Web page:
October 18, 2021

Work on new Byrne Dairy begins

Gas station, convenience store expected to open in November

Kevin Conlon/city editor

Site work was underway Tuesday in preparation for construction of a Byrne Dairy convenience store and gas station at the southeast corner of routes 281 and 90 in the village of Homer.

Construction crews dumped loose gravel Tuesday afternoon along a fence on a property that will become a Byrne Dairy gas station and convenience store in the village of Homer at routes 281 and 90.

“We’re on track,” said Christian Brunelle, the Byrne senior executive vice president working on the project. “We’re right where we want to be.”

Byrne Dairy is building a 4,232- square-foot gas station with a store and deli at Route 281 and Route 90.

The station would be on 2.4 acres formerly occupied by a car wash, a used car lot, a veterinarian’s office and vacant corner lot.

Brunelle said construction started July 20. The veterinarian office was expected to be taken down today.

“The site work will start next,” Brunelle said, noting a retaining wall will have to be put in place along the back of the property where the site abuts neighboring homes.

Brunelle said people can expect work on the building to start at the end of August, with people seeing walls up in early September. Brunelle said the company expects the station to be open in early November.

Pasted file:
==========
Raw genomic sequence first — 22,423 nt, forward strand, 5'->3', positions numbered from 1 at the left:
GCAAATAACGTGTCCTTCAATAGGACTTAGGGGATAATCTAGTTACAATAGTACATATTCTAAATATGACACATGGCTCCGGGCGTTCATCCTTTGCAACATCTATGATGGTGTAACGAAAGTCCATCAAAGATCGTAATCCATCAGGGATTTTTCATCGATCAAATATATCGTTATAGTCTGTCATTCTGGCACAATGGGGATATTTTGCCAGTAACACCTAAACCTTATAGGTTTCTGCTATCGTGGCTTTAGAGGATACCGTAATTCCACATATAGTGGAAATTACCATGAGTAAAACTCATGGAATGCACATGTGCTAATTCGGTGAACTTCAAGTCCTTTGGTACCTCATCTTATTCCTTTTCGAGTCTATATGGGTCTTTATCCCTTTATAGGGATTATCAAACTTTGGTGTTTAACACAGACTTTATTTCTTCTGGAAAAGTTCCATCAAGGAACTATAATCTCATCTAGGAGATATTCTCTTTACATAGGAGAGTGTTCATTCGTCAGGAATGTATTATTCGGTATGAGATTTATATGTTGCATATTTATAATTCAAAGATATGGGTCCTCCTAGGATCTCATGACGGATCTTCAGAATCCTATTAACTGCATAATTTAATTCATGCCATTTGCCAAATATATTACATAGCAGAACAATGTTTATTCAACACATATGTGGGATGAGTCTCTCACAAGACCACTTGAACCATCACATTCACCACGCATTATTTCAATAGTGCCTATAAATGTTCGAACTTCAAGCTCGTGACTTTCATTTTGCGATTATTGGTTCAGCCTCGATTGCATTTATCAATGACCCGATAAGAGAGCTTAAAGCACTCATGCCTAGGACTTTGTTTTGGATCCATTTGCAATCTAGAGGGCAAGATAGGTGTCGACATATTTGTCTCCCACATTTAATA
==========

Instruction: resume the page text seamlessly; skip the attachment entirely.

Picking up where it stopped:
Brunelle said he has also been keeping neighbors in the area apprised of the work. Ingrid Fox, who lives on the east side of Nixon Street — which doesn’t abut the property — said she still has traffic concerns given how busy the intersection already is. However, she said residents of the neighborhood won’t know if traffic will increase or by how much until the station is up and running.

She also said the company has been friendly about the endeavor, meeting with neighbors multiple times throughout the process.

“I’m a little anxious to see how it turns out,” she said. The project has the potential to increase the village of Homer’s tax base by $15,000 a year or 1%, McCabe had said.

“We lost a tremendous opportunity to create jobs, generate sales tax, add to the property tax base, provide good service and reclaim a dilapidated building when the town of Cortlandville refused to support a proposed Byrne Dairy retail store and service station at the former Willcox Tire building on Tompkins Street Extension,” said Garry VanGorder, the executive director and CEO of the Cortland County Business Development Corp.

“The fact that the company still sees promise here is great news,” VanGorder added. “Byrne’s retail operations are first-rate and will provide a similar economic boost to the one that might have been seen across town. Capital investment in Cortland County is important now, more than ever.”